Click for Enhanced Viewing This is a screen my new controller - an ISY-99i Pro from Universal Devices. This thing is (as Tony says) GREAT! It has event programmability, of course. But it also has fantastically flexible (and accurate) timers as well as the ability to generate network events (to control cameras and other IP based stuff). The tech support is fantastic on the UDI Forum, especially by a guy name Michel, who responds between 3 seconds and five minutes from leaving a question. And he is generally right. Then, about three other experts chime in with other opinions and experiences. This page shows one of the programs (to control events) used to manage the garage doors. Note that there are five KeyPadLincs that can manage the doors.

  Speaking of cameras, here are a few of the cameras keeping an eye on the Acres. Note the bee checking one of them out - its disquised as a giant flower, naturally positioned on the side of the building. Note another camera captures a picture of the FedEx truck coming by the Acres to collect more of the valuable product we ship out to you every day (or maybe drop off more stuff that I don't really need but gives me things to write about on this page). The others capture Junior figuring out how many doors can be opened at one time on the F250 while simultaneously moving into the garage. Click for Enhanced Viewing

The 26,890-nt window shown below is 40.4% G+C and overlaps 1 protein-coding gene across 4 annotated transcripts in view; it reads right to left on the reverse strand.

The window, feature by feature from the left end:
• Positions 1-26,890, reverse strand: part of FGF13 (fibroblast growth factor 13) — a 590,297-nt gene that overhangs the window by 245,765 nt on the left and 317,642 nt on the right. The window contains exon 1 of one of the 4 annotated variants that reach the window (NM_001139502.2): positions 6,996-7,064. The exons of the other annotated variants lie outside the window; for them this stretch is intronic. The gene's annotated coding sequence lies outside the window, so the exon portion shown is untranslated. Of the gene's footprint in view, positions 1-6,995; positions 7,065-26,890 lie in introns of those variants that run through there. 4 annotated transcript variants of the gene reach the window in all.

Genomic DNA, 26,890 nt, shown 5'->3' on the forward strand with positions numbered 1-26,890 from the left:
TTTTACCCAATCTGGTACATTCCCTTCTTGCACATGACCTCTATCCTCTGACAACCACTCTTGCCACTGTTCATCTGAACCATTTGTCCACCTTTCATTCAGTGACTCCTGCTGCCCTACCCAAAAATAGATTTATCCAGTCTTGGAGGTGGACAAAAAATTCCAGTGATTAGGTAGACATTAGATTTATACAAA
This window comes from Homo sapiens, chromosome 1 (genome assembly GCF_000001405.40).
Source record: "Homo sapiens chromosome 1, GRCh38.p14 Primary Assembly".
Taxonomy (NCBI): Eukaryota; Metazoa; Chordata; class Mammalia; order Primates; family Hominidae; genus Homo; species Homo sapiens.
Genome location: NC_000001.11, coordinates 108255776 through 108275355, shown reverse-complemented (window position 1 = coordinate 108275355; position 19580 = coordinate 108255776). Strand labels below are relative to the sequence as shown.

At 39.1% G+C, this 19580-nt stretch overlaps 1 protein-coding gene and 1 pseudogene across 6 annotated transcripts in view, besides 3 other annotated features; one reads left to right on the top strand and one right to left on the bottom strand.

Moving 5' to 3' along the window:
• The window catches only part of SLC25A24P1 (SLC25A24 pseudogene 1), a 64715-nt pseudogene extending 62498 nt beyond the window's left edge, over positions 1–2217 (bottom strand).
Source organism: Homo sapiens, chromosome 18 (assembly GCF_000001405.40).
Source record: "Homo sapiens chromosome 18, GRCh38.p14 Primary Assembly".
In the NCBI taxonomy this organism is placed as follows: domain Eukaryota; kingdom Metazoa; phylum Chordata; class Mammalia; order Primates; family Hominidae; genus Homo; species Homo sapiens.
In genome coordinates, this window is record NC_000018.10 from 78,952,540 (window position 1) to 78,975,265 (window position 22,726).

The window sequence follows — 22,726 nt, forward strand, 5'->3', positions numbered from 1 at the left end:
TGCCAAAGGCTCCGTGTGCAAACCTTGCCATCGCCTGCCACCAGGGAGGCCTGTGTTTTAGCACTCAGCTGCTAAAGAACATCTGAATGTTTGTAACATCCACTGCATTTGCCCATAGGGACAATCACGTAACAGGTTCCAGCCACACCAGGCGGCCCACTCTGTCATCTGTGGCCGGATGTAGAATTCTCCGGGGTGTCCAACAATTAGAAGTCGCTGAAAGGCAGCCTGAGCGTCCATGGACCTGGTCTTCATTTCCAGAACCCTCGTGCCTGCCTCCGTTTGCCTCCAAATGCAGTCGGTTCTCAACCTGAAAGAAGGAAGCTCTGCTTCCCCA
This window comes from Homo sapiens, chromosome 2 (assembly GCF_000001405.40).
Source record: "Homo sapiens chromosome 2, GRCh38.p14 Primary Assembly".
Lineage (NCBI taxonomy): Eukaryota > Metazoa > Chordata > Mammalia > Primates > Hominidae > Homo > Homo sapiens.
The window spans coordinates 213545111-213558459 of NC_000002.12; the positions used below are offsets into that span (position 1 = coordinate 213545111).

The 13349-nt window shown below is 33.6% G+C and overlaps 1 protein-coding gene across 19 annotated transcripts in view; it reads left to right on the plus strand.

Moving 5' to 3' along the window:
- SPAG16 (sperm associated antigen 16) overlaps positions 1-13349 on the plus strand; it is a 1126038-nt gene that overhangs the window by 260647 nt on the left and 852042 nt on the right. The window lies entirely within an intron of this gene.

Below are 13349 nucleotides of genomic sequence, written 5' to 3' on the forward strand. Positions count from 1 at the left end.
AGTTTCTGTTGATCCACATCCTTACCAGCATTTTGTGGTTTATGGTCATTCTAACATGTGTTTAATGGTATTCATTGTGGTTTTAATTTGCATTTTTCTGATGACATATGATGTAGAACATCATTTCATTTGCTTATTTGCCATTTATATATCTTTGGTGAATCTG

Click for Enhanced Viewing This was the first Outcrop Acres control page for managing lights, scenes, and other aspects of the Acres. Its all written in Javascript over the 2010 holiday break, on a 9-5 schedule (9:00pm to 5:00am). The page has separate sections for devices and scenes. It sends commands via the SmartLinc. I started with devices, since I could control dim levels and on/off speed directly. But device control does not affect KeyPadLinc button status, since that's done with Scene commands. That's why I started with Scene controls for the garage. Note the cool Decimal to Hex to Binary conversion so I can formulate commands based on hex commands and bit positions. This page, dear readers, is unfortunately unavailable outside the internal confines of Outcrop Acres. I'd prefer that excited fans not turn the lights on and off, morse coding great ideas for more content and inquiries as to where the Donations page is.